Holly hung up the phone. He turned to her, but she quickly dodged. There were still teacups on the counter and the thermos she’d brought, which had spilled onto the floor when they’d been knocked out. Holly put a hand over the mess, her magic worked slowly to reverse the spill. She did not so much as look at him.

“I know why you’re angry with me,” said Barnaby. No response. She was going to give him the silent treatment until he apologized.

Tabitha arrived before he could say another word. She popped into the shop in her usual manner, through the door like she had no care for proper conduct in a place of business.

“All set,” she proclaimed. “Varick is taking them to the Moss Hill police station. This wee one put them in a deep sleep with her faerie dust. No real harm to them, but they may have a few bad dreams and a headache when they awake.” She giggled.

Tabitha promenaded to the counter with the nature faerie twirling triumphantly around her. Faerie dust mixed with some of Tabitha’s green magic. His old self longed to yell no more faerie dust, please! Or to make some remark about how they were getting magic all over the floor. But he held back. She’d only deflate in a release of apologies, and the nature faerie would sulk. No, the only apology needed right now was one from him to her and Holly.

“Tabitha, I want to say thank you again.” He cleared his throat, “And I’m sorry if I ever made you feel unwelcome. I’m happy for you to visit us whenever you’d like.”

“Were you rude? Why would you be rude? I always thought I was welcome – oh! Did you want me not to visit?”

It was just like Tabitha to get an apology backward. Holly looked like steam was coming out of her ears as she paused to stare at him with the teapot in her hands. Barnaby pulled the collar of his shirt away from his now sweating neck.

“Er…no, not at all. I…um…I’m glad you were here for us today.”

Holly smiled, but when she bordered on laughter, his guilty feeling eased somewhat. Tabitha obliviously sat down at the table where the uneaten cinnamon rolls sat and helped herself to a bite. That was his breakfast. He knew she’d saved their lives, but he had to say something.

“Tabitha,” he began, “of course, you’re welcome here...”

“I know ‘anytime,’ you said.” She answered.

“Yes, but, well, no. You see when people say anytime, it’s just polite. I mean, of course, we do want to see you but, not anytime.”

Tabitha put a hand up. He stopped talking and dabbed his forehead with the back of his hand. The tylwyth teg tapped her chin as if giving serious thought to his words.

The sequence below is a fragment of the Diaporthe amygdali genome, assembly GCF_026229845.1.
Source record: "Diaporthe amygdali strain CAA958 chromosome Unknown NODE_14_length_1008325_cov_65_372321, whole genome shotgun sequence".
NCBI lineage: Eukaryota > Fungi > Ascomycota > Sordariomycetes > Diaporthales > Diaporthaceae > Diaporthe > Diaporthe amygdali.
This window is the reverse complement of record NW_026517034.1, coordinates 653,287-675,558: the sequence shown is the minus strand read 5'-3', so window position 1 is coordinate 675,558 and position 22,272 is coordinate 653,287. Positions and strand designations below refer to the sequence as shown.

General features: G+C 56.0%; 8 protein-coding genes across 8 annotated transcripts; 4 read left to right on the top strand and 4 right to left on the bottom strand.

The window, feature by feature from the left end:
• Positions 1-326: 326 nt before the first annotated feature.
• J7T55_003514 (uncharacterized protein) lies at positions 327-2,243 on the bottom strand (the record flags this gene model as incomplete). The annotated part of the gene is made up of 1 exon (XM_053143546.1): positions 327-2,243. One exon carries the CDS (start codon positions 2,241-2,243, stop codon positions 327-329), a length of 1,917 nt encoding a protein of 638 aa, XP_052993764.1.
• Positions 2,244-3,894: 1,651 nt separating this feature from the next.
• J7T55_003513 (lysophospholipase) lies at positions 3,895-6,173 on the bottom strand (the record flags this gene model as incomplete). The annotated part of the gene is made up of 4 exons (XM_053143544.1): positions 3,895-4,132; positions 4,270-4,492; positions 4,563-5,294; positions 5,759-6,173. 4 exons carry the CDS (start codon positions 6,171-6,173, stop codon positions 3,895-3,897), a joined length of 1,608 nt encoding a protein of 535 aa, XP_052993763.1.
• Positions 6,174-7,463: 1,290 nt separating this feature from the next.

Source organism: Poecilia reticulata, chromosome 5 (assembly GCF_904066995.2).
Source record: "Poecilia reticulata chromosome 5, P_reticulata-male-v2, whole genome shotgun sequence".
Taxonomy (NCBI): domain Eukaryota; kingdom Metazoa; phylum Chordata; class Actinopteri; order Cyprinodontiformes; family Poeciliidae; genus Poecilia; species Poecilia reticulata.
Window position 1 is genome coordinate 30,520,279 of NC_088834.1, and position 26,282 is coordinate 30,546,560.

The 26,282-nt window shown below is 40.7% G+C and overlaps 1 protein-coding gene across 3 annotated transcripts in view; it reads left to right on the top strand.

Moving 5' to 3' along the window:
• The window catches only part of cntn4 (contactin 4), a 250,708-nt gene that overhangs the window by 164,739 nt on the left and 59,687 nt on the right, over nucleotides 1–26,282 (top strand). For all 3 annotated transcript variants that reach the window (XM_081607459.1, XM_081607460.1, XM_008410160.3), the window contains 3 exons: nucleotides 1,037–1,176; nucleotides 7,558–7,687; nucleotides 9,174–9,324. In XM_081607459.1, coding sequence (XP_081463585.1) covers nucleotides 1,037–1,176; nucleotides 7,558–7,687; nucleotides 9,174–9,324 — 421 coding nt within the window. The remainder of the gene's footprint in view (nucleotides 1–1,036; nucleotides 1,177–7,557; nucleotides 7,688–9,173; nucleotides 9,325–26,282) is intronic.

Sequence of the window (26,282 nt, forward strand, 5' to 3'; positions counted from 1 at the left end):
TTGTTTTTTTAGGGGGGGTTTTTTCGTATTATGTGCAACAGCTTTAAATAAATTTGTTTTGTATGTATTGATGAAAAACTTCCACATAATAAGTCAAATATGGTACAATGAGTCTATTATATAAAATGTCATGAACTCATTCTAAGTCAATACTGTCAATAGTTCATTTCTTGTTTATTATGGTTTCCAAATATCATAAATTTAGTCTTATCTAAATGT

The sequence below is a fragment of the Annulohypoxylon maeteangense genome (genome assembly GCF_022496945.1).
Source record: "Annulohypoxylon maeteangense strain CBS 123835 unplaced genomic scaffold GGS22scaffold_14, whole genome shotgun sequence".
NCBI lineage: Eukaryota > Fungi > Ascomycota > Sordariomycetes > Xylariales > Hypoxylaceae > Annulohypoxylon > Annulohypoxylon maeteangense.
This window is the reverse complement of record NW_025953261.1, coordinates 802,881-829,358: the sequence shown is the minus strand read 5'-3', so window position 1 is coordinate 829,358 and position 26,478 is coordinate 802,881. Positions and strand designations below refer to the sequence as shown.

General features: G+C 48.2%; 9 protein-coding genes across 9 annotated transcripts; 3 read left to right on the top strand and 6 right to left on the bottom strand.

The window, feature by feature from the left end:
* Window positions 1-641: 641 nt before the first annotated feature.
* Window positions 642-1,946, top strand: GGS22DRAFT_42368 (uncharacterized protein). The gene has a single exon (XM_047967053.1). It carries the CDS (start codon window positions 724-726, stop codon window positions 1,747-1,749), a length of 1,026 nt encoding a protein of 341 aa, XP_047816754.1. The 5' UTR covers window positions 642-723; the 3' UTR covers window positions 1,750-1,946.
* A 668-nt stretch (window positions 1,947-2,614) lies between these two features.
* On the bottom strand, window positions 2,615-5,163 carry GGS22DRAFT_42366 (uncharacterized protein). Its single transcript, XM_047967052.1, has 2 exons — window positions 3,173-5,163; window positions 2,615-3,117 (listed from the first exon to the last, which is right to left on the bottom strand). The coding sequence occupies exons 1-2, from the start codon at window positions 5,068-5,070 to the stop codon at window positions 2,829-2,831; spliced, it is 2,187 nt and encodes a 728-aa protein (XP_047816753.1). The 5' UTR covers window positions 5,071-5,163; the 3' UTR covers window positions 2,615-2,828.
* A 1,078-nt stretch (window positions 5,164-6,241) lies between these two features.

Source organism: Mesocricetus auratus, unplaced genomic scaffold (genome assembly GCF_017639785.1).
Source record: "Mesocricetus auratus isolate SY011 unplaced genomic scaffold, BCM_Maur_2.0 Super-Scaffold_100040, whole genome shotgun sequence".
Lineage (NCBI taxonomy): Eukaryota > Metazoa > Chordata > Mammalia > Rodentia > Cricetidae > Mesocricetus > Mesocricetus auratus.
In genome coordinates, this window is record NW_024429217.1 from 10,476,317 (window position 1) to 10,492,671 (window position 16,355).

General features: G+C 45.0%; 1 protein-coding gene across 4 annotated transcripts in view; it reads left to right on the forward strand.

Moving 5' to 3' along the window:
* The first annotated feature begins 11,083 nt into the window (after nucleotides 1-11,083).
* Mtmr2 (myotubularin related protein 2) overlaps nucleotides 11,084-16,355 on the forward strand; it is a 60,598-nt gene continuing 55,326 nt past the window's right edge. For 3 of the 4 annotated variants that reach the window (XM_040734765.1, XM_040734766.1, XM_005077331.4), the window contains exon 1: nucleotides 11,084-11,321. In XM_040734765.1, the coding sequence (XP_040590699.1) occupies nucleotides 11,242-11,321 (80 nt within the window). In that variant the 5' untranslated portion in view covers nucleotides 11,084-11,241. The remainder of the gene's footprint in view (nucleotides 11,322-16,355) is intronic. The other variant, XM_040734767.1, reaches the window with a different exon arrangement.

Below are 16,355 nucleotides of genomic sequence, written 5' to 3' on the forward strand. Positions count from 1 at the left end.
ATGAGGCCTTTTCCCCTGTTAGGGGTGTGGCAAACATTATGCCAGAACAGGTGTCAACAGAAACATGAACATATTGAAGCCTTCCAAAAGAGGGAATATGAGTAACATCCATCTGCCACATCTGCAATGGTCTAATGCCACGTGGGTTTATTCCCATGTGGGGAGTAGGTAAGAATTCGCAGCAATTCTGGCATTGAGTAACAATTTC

“What you’re saying is that when people say ‘you’re welcome anytime,’ what they mean is….no, sorry, I don’t get it. What do they mean?” She looked at Holly.

Barnaby waited for a curt response aimed at him. He closed his eyes, praying she’d at least see he had tried to apologize.

Holly sighed, “It means you are welcome anytime, but Barnaby would like to get a little notice first, to make plans or arrange a visit.”

Tabitha blinked and looked at Barnaby, “Is that all? You just have to tell me. I’m not practiced at this, you know.”

Barnaby smiled, gratefully. It had been wrong of him to want Tabitha gone completely. Holly’s suggestion was right and fair to make.

“Yes, that’s all,” said Barnaby.

Tabitha clasped her hands together and smiled. “Wonderful!”

“Come have some tea with us,” said Holly.

Tabitha’s hands shot out, “No, no, that wouldn’t be right. I just came in without invitation, and I have to practice making plans. I can do them, I think.” She nodded, “Like this: Can I come over in ten minutes for tea?”

Barnaby laughed. He looked at Holly, who was nodding kindly at Tabitha. But as soon as her eyes turned to Barnaby, she scowled again. The tylwyth teg disappeared out the door.

Tentatively, Barnaby picked his emerald hat off the ground from where it had fallen when they had been surprise-attacked. It gave him an excuse to walk closer to Tabitha. Now a couple feet away, he tried to catch her attention with good-humored gratitude.

“Thank you, for explaining to Tabitha. I think she understood, enough anyway.”

Holly kept cleaning. He cleared his throat. Then, he tried again, this time picking up his cup and wiping the counter as he spoke.

“I, um, I’m glad Tabitha will still be visiting. Good friends are a treasure. I see that now.”

No response. Holly had magicked the teapot and cups to be clean, except the one in his hand. He set the teacup back down and put his hands up in the air.

“I give up. I’m apologizing, but I’ve no idea why you’re still angry with me. Would you please tell me what I’ve done?”

Holly put her hands on her hips and walked over to him. Face to face, she put a hand on his collar and pulled.

“Just why were you calling another woman ‘honey?’”

She had a fire in her eyes. He was torn between a smile and a frown. The smile won.

“If you’re going to laugh…” she said, letting go of his shirt.

He wrapped his arms around her before she could turn away. He smiled as a blush began to form on her face.

“I’m sorry. It’s not what you think, just a silly old leprechaun’s words tripping him up. I promise to never call anyone that again. I only have eyes for you.”

“You promise?” She asked.

He nodded. “Promise,” he replied. “And a leprechaun’s word is as good as gold.”